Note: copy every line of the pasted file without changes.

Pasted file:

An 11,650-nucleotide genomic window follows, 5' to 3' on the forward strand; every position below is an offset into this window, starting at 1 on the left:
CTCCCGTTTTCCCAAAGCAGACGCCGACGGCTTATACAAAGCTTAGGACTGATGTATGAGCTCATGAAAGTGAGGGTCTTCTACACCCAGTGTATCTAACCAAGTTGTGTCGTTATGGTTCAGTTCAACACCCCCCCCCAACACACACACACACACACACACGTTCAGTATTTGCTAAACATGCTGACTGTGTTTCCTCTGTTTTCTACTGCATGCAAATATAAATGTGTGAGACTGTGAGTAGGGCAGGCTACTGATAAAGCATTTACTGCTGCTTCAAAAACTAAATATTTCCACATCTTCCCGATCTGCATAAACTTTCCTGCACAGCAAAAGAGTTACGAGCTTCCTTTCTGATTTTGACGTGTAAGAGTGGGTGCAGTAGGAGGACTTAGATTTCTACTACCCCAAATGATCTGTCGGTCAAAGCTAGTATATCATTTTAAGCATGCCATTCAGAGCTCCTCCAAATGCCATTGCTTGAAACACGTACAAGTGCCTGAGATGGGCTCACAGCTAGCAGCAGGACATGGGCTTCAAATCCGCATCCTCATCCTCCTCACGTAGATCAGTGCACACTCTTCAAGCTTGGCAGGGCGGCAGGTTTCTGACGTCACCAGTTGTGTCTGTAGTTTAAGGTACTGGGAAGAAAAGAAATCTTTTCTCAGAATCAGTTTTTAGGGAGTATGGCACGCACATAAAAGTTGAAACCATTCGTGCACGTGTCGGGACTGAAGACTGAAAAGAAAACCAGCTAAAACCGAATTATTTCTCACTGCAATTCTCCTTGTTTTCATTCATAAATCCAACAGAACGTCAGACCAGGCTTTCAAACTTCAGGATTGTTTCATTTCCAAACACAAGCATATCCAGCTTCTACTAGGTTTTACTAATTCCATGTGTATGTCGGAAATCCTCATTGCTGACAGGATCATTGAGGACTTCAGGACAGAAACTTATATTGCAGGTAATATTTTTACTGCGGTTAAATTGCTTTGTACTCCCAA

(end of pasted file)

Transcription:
An 11,650-nucleotide genomic window follows, 5' to 3' on the forward strand; every position below is an offset into this window, starting at 1 on the left:
CTCCCGTTTTCCCAAAGCAGACGCCGACGGCTTATACAAAGCTTAGGACTGATGTATGAGCTCATGAAAGTGAGGGTCTTCTACACCCAGTGTATCTAACCAAGTTGTGTCGTTATGGTTCAGTTCAACACCCCCCCCCAACACACACACACACACACACACGTTCAGTATTTGCTAAACATGCTGACTGTGTTTCCTCTGTTTTCTACTGCATGCAAATATAAATGTGTGAGACTGTGAGTAGGGCAGGCTACTGATAAAGCATTTACTGCTGCTTCAAAAACTAAATATTTCCACATCTTCCCGATCTGCATAAACTTTCCTGCACAGCAAAAGAGTTACGAGCTTCCTTTCTGATTTTGACGTGTAAGAGTGGGTGCAGTAGGAGGACTTAGATTTCTACTACCCCAAATGATCTGTCGGTCAAAGCTAGTATATCATTTTAAGCATGCCATTCAGAGCTCCTCCAAATGCCATTGCTTGAAACACGTACAAGTGCCTGAGATGGGCTCACAGCTAGCAGCAGGACATGGGCTTCAAATCCGCATCCTCATCCTCCTCACGTAGATCAGTGCACACTCTTCAAGCTTGGCAGGGCGGCAGGTTTCTGACGTCACCAGTTGTGTCTGTAGTTTAAGGTACTGGGAAGAAAAGAAATCTTTTCTCAGAATCAGTTTTTAGGGAGTATGGCACGCACATAAAAGTTGAAACCATTCGTGCACGTGTCGGGACTGAAGACTGAAAAGAAAACCAGCTAAAACCGAATTATTTCTCACTGCAATTCTCCTTGTTTTCATTCATAAATCCAACAGAACGTCAGACCAGGCTTTCAAACTTCAGGATTGTTTCATTTCCAAACACAAGCATATCCAGCTTCTACTAGGTTTTACTAATTCCATGTGTATGTCGGAAATCCTCATTGCTGACAGGATCATTGAGGACTTCAGGACAGAAACTTATATTGCAGGTAATATTTTTACTGCGGTTAAATTGCTTTGTACTCCCAA